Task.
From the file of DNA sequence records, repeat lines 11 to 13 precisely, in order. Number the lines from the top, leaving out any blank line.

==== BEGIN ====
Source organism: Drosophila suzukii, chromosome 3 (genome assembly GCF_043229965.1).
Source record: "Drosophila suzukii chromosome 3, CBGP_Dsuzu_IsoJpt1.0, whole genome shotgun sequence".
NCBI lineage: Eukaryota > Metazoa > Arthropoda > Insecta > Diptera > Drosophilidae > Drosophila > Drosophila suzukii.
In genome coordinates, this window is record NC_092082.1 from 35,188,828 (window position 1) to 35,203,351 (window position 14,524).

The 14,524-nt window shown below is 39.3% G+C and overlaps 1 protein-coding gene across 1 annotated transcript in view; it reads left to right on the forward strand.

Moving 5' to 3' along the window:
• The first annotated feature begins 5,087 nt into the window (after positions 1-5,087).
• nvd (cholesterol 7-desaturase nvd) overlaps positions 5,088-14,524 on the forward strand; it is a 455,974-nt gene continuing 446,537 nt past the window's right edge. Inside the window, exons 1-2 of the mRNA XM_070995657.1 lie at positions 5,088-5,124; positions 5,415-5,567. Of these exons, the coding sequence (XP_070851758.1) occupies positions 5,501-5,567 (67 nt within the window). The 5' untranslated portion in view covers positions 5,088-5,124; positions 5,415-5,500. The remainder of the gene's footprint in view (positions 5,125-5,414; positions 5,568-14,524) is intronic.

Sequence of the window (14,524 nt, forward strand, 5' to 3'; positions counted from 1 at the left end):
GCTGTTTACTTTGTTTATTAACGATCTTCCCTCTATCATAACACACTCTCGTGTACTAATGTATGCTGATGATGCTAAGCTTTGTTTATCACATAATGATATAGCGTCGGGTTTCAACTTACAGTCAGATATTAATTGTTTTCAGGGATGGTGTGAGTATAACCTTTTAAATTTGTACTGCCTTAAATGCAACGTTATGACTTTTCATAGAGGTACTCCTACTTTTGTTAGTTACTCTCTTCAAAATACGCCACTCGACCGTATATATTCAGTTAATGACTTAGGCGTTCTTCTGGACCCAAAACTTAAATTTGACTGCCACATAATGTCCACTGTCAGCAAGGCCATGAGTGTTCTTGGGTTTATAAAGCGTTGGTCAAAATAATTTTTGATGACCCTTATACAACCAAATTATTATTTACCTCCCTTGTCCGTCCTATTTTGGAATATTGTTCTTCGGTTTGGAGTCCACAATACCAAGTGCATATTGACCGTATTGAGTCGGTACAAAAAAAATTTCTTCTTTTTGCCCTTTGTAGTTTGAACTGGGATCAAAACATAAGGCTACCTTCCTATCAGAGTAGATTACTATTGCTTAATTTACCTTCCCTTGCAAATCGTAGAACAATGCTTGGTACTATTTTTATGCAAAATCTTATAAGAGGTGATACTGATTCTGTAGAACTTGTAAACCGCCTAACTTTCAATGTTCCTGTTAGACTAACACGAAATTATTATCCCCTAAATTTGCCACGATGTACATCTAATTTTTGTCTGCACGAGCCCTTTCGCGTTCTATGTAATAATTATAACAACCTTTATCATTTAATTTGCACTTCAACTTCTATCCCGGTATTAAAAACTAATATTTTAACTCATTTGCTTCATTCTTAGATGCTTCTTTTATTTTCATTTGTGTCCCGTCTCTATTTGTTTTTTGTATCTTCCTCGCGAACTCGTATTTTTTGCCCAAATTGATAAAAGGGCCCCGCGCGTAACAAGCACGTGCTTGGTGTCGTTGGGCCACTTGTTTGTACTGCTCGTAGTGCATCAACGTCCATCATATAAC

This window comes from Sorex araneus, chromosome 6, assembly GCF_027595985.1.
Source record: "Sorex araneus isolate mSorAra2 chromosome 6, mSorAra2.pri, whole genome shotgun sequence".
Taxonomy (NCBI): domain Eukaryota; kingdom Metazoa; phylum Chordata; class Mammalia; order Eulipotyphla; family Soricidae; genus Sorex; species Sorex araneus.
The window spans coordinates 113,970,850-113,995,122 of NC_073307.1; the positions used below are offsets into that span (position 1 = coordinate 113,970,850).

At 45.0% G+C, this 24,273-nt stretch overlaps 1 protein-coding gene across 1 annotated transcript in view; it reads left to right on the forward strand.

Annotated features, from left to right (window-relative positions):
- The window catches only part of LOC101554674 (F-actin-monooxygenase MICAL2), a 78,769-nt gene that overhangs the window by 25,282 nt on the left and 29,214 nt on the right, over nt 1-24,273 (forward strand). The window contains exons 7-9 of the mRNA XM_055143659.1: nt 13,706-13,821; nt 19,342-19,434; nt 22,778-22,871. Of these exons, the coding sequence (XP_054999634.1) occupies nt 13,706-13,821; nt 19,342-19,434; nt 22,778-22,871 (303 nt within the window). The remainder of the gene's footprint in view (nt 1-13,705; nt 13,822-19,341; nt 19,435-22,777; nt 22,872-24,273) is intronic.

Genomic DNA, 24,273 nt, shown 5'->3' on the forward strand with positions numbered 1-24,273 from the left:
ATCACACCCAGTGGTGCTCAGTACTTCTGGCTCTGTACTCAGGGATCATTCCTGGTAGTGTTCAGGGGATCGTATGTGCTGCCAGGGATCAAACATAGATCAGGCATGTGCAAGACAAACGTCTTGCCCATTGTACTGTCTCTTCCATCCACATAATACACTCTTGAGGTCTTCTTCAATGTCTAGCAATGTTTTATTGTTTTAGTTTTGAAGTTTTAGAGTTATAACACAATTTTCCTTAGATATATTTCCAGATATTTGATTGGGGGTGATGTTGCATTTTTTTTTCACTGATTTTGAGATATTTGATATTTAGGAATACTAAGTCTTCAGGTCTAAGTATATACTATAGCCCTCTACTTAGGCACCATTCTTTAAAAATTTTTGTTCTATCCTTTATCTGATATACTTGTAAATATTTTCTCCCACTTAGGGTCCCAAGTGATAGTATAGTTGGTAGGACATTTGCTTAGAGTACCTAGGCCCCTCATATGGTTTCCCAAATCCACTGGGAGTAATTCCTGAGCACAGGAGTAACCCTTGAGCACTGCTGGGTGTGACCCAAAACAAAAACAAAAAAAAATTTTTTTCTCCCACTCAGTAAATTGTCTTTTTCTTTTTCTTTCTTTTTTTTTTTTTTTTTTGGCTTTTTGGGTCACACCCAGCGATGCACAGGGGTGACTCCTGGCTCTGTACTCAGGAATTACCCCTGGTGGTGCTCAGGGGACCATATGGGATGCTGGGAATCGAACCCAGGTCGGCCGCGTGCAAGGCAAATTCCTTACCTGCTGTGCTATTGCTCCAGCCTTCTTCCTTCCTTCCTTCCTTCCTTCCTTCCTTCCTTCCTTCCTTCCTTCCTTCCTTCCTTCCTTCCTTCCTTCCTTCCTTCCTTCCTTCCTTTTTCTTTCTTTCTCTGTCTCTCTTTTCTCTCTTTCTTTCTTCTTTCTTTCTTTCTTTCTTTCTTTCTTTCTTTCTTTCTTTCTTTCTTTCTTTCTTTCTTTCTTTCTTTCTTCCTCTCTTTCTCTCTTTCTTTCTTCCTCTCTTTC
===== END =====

This window comes from Sorex araneus, chromosome 6, assembly GCF_027595985.1.
Source record: "Sorex araneus isolate mSorAra2 chromosome 6, mSorAra2.pri, whole genome shotgun sequence".
Taxonomy (NCBI): domain Eukaryota; kingdom Metazoa; phylum Chordata; class Mammalia; order Eulipotyphla; family Soricidae; genus Sorex; species Sorex araneus.